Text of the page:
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Article V – The Amendment Process

Article Five of the United States Constitution describes the process by which the constitution may be altered.  Amendments to the Constitution may be proposed by the United States Congress or by a national convention assembled at the request of at least two-thirds of the legislatures of several states.  This means that two thirds of the members of each house of Congress must vote in favor of the amendment.  An amendment must then be ratified by either the legislatures of three-fourths of the several states or by or ratifying conventions in three fourths of the states.  With the current make up of the United States, if thirteen or more states disapprove of any amendment they may block its ratification. 

There are two methods described in Article V to make amendments.  By the first method, Congress adopts and the states ratify the amendment.  Amendments can take place by a vote of two-thirds of both the House of Representatives and the Senate followed by a ratification of three-fourths of the various state legislatures.  Ratification by thirty eight states (three-fourths) would be required to ratify an amendment today.  This method of amendment is the only one used to date.  The second method is one in which the States propose an amendment at a convention called for this purpose by two thirds of the state legislatures.  Later on three-fourths of the state legislatures must ratify the proposed amendment.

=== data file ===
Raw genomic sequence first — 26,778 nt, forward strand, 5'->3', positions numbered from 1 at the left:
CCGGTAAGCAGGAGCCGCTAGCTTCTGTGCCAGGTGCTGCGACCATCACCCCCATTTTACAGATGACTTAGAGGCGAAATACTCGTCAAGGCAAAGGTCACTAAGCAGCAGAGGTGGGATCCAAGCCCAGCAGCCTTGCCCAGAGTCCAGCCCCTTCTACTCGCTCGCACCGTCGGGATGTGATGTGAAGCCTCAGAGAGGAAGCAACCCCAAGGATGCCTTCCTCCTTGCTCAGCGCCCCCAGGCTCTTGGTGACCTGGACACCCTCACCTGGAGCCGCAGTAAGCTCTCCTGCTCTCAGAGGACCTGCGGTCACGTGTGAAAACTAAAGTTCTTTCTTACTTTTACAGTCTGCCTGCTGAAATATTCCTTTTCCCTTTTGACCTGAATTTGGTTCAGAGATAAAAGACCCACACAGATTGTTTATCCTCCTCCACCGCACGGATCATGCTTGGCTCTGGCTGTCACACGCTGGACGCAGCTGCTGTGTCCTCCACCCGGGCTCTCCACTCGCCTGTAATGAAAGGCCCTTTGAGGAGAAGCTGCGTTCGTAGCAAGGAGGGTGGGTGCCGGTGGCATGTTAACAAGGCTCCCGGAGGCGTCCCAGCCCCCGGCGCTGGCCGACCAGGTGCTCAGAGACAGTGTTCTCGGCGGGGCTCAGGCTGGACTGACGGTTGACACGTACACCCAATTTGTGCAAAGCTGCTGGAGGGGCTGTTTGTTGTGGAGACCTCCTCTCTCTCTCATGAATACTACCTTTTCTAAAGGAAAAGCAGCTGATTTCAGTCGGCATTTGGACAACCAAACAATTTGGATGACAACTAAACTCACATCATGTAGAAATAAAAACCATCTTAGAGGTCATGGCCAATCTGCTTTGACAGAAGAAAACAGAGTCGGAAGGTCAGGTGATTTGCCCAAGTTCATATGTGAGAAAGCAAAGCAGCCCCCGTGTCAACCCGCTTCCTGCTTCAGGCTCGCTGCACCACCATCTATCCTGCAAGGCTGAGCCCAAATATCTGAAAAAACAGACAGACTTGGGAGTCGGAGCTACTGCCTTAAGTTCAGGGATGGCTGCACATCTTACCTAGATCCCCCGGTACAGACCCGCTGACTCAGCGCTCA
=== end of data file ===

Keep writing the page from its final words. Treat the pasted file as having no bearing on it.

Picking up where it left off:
The Constitution is silent on the issue of whether a state should be allowed to rescind its ratification of pending amendments.  This question has not yet been resolved.  However, once the ratification process is complete, a withdrawal would have no effect.

Article V of the Constitution reads: “Amendments to this Constitution … shall be valid to all Intents and Purposes, as part of this Constitution, when ratified by the Legislatures of three fourths of the several States, or by Conventions in three fourths thereof.”[1]  After the required numbers of states ratify an amendment it becomes “valid to all Intents and Purposes.”  A state cannot make an amendment invalid after it has become valid.  The only way to undo an amendment is to make another amendment.  Additionally, it was held in Dillon v Gloss[2] that congress can fix a reasonable time within which a proposed amendment must be ratified.  

The main purpose of the amending process described in Article V of the Constitution is to permanently protect the people of the nation from unreasonable amendment proposals and ratifications.  

[1] USCS Const. Art. V

[2] 256 U.S. 368 (U.S. 1921)

Inside Article V – The Amendment Process